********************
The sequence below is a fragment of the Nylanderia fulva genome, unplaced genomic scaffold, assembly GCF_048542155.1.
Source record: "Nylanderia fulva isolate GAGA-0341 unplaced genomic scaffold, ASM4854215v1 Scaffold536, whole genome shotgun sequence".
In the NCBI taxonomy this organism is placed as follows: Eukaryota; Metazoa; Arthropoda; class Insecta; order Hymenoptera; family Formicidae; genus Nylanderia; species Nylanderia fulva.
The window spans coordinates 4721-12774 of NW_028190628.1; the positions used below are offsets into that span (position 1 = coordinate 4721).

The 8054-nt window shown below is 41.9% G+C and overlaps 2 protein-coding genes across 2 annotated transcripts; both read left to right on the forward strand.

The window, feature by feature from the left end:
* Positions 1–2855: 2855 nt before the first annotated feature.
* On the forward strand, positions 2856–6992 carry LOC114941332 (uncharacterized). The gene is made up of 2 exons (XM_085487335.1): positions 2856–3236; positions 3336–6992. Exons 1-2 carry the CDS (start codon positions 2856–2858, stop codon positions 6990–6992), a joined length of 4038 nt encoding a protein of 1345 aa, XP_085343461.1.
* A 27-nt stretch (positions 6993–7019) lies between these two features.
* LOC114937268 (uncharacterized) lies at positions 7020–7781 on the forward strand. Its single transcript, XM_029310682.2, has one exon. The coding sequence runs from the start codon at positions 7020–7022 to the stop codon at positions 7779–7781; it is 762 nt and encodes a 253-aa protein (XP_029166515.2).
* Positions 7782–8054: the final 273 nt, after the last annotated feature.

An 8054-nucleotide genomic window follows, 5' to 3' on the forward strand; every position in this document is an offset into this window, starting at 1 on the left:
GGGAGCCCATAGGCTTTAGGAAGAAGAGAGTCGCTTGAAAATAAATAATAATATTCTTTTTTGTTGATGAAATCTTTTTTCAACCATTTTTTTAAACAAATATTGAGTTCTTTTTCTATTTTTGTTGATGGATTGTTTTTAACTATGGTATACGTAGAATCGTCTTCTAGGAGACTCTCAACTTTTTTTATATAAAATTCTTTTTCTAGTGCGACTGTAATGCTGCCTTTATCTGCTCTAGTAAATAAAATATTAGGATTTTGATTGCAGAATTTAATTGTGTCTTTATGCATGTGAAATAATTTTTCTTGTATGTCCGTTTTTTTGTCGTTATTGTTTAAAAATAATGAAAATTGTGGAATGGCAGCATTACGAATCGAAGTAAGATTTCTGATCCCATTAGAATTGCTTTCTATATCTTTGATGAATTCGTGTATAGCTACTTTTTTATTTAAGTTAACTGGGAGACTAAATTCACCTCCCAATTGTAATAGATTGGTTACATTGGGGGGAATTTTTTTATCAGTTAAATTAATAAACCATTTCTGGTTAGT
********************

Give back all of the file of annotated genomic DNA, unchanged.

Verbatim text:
The sequence below is a fragment of the Nylanderia fulva genome, unplaced genomic scaffold, assembly GCF_048542155.1.
Source record: "Nylanderia fulva isolate GAGA-0341 unplaced genomic scaffold, ASM4854215v1 Scaffold536, whole genome shotgun sequence".
In the NCBI taxonomy this organism is placed as follows: Eukaryota; Metazoa; Arthropoda; class Insecta; order Hymenoptera; family Formicidae; genus Nylanderia; species Nylanderia fulva.
The window spans coordinates 4721-12774 of NW_028190628.1; the positions used below are offsets into that span (position 1 = coordinate 4721).

The 8054-nt window shown below is 41.9% G+C and overlaps 2 protein-coding genes across 2 annotated transcripts; both read left to right on the forward strand.

The window, feature by feature from the left end:
* Positions 1–2855: 2855 nt before the first annotated feature.
* On the forward strand, positions 2856–6992 carry LOC114941332 (uncharacterized). The gene is made up of 2 exons (XM_085487335.1): positions 2856–3236; positions 3336–6992. Exons 1-2 carry the CDS (start codon positions 2856–2858, stop codon positions 6990–6992), a joined length of 4038 nt encoding a protein of 1345 aa, XP_085343461.1.
* A 27-nt stretch (positions 6993–7019) lies between these two features.
* LOC114937268 (uncharacterized) lies at positions 7020–7781 on the forward strand. Its single transcript, XM_029310682.2, has one exon. The coding sequence runs from the start codon at positions 7020–7022 to the stop codon at positions 7779–7781; it is 762 nt and encodes a 253-aa protein (XP_029166515.2).
* Positions 7782–8054: the final 273 nt, after the last annotated feature.

An 8054-nucleotide genomic window follows, 5' to 3' on the forward strand; every position in this document is an offset into this window, starting at 1 on the left:
GGGAGCCCATAGGCTTTAGGAAGAAGAGAGTCGCTTGAAAATAAATAATAATATTCTTTTTTGTTGATGAAATCTTTTTTCAACCATTTTTTTAAACAAATATTGAGTTCTTTTTCTATTTTTGTTGATGGATTGTTTTTAACTATGGTATACGTAGAATCGTCTTCTAGGAGACTCTCAACTTTTTTTATATAAAATTCTTTTTCTAGTGCGACTGTAATGCTGCCTTTATCTGCTCTAGTAAATAAAATATTAGGATTTTGATTGCAGAATTTAATTGTGTCTTTATGCATGTGAAATAATTTTTCTTGTATGTCCGTTTTTTTGTCGTTATTGTTTAAAAATAATGAAAATTGTGGAATGGCAGCATTACGAATCGAAGTAAGATTTCTGATCCCATTAGAATTGCTTTCTATATCTTTGATGAATTCGTGTATAGCTACTTTTTTATTTAAGTTAACTGGGAGACTAAATTCACCTCCCAATTGTAATAGATTGGTTACATTGGGGGGAATTTTTTTATCAGTTAAATTAATAAACCATTTCTGGTTAGT